Enlightenment is messy business. Around three in the afternoon, I ambled outside with my radio and my Fundamentals of Software Engineering text and plopped down in the sunlight in the center of campus. Alone in a crowd, so familiar, so comforting...
Now, I'm not silly enough to forget what I loathed Boston for. Weather as fine as an autumn day on the South Coast simply can't be explained to Bostonians. Oh, one can explain the concept of a sunny, balmy day, but never the absolute certainty that it just keeps rolling on day after day -- stability being so rare in nature, it became the totem of Boston culture, I suppose one could generalize.
And in the sun, I thought I'd try to catch up on the crushing (and crushingly boring) courseload and try to tune in to the supposed IgNobel rebroadcast on NPR. (don't forget, we're still talking about your lovably obsessive Rohit :-). [Actually, I caught a promo that headlined the awardees bracketed by NPR music, but the local station, KPCC, never broadcast anything today. Is is supposed to be after Thanksgiving, instead, like last year, or did I missi it?]
Instead, I relied on my deeper drive to laziness and used the text as a pillow and brooded under the sun. Nice, dark, death images. Not suicidal thoughts, mind you: just a very disassociated, distant sort of questioning the meaning of life and what I would get out of the next three or four years which loom soooo looong ahead yet will become mere punctuation once in the past. Why am I racing? Just to beat Adam out the gate? :-)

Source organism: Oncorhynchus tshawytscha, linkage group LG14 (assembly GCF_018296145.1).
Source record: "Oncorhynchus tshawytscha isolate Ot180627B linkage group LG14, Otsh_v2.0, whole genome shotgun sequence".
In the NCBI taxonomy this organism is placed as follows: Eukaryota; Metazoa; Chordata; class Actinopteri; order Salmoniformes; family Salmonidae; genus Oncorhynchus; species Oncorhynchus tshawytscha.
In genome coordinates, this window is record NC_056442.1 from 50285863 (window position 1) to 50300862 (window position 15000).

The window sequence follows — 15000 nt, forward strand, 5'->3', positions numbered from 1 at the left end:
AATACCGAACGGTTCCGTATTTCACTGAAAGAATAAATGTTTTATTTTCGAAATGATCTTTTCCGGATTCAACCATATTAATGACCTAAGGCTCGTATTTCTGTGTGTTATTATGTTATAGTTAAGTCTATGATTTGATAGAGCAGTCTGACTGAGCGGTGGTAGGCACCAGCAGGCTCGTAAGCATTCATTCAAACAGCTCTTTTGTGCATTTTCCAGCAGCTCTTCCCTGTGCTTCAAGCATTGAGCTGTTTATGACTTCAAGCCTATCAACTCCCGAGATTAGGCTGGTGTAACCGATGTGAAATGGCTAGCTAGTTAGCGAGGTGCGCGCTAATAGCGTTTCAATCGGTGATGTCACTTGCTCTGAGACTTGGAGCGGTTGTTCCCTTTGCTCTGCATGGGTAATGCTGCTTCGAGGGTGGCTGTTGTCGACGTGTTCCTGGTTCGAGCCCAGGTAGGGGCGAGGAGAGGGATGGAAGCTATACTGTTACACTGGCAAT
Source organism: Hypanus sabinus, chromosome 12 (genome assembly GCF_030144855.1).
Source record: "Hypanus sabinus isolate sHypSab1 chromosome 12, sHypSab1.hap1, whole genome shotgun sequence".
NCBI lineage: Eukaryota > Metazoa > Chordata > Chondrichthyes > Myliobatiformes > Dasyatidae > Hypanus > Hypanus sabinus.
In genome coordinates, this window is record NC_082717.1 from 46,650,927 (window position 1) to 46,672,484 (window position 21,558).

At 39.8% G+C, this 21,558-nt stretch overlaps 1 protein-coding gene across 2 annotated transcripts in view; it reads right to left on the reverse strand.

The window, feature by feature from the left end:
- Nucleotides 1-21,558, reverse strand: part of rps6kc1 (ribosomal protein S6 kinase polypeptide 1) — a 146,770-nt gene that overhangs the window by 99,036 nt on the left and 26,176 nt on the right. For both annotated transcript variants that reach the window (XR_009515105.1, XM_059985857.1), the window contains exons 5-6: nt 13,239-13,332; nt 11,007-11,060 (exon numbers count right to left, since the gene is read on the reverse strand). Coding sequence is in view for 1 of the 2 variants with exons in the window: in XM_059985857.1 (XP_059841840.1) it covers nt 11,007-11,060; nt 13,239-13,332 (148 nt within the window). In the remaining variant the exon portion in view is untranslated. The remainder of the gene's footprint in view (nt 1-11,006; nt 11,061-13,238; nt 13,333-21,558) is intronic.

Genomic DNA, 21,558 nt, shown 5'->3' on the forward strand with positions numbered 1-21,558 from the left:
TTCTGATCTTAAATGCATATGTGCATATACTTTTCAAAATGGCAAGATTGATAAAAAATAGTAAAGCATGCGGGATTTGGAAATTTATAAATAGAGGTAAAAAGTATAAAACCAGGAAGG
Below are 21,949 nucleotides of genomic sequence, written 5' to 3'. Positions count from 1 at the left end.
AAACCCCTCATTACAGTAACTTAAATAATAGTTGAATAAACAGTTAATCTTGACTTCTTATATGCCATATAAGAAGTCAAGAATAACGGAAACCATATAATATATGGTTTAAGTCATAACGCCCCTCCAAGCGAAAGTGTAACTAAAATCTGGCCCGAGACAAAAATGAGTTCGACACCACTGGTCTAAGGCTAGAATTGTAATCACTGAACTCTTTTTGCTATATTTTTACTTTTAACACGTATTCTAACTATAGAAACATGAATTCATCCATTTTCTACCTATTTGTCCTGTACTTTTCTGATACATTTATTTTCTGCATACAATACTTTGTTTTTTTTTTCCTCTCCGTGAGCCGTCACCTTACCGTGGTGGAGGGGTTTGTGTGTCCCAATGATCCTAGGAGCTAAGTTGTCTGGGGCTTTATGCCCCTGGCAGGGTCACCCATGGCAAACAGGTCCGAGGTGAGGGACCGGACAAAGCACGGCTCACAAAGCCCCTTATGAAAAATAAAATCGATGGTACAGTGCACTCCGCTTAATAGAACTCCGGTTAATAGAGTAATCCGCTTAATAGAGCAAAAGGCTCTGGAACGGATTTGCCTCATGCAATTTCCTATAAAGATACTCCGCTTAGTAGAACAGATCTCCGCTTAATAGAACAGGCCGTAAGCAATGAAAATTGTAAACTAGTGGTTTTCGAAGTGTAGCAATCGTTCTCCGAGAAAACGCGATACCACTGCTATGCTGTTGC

Enlightenment, or in this case, greed, has changed what I want. This is gonna be painful. I don't *want* the degree like I once did (*). My fantasies about being happy as unquestioned God of Web Protocols have shattered as naturally as they perhaps should. Instead, happiness is now built around this void of someone -- or some group, as you all and each are to me -- to share together with.
(*) footnote: this is a *good* thing: now that the degree is a mortal chit instead of a Holy Grail, I can realistically complete it. The first step to getting out is demystifying the damn thing.
I spent last night arguing with someone who steadfastly refuses to admit this first cause. How fulfilling can life possibly be *without* that drive? Don't demean it as mere libido! Most of you know what I mean here, but I suspect there are a few adorably oblivious FoRKs who thought as I did just, say, four months ago. I have to admit, I can't argue from first principles what 'a life' might be... except that you can't go back.
And so, napping on the lawn while the fire ants are nipping, what can I say of my decision now? Well, first and foremost, there's no turning back. I don't do doubts. I *will* bull my way through this (in both senses of the verb :-). No worries on that front. How, though? Possibly by recorking the genie. <snobbery> I know that this University can't be my geek home, my monastaeries of old </snobbery>.
Ah, hell, this is all beating around the bush. I'm just pissed that I just rended a thread in my web of friendships, and enraged because I don't know how or why. Sure, the facts can be read to say it's not my fault, but I don't care. When I want to be someone's friend, I damn well make it happen! :-)
But instead, work is still there: classes, ARPA PI meetings, consulting, WWW7 papers, another Web Journal issue, ... hell is other people, right?
And then, apropos of nothing, my pants buzz in the grass:
Subject: Page to 1792396@PAGEMCI
I was reading the FoRK faq and... Just wanted to say hello. I hope your settling in is going as good as my Portland move was in May. Peace and Postings..Your favorite whore--tom
What can I say? I love you all, Rohit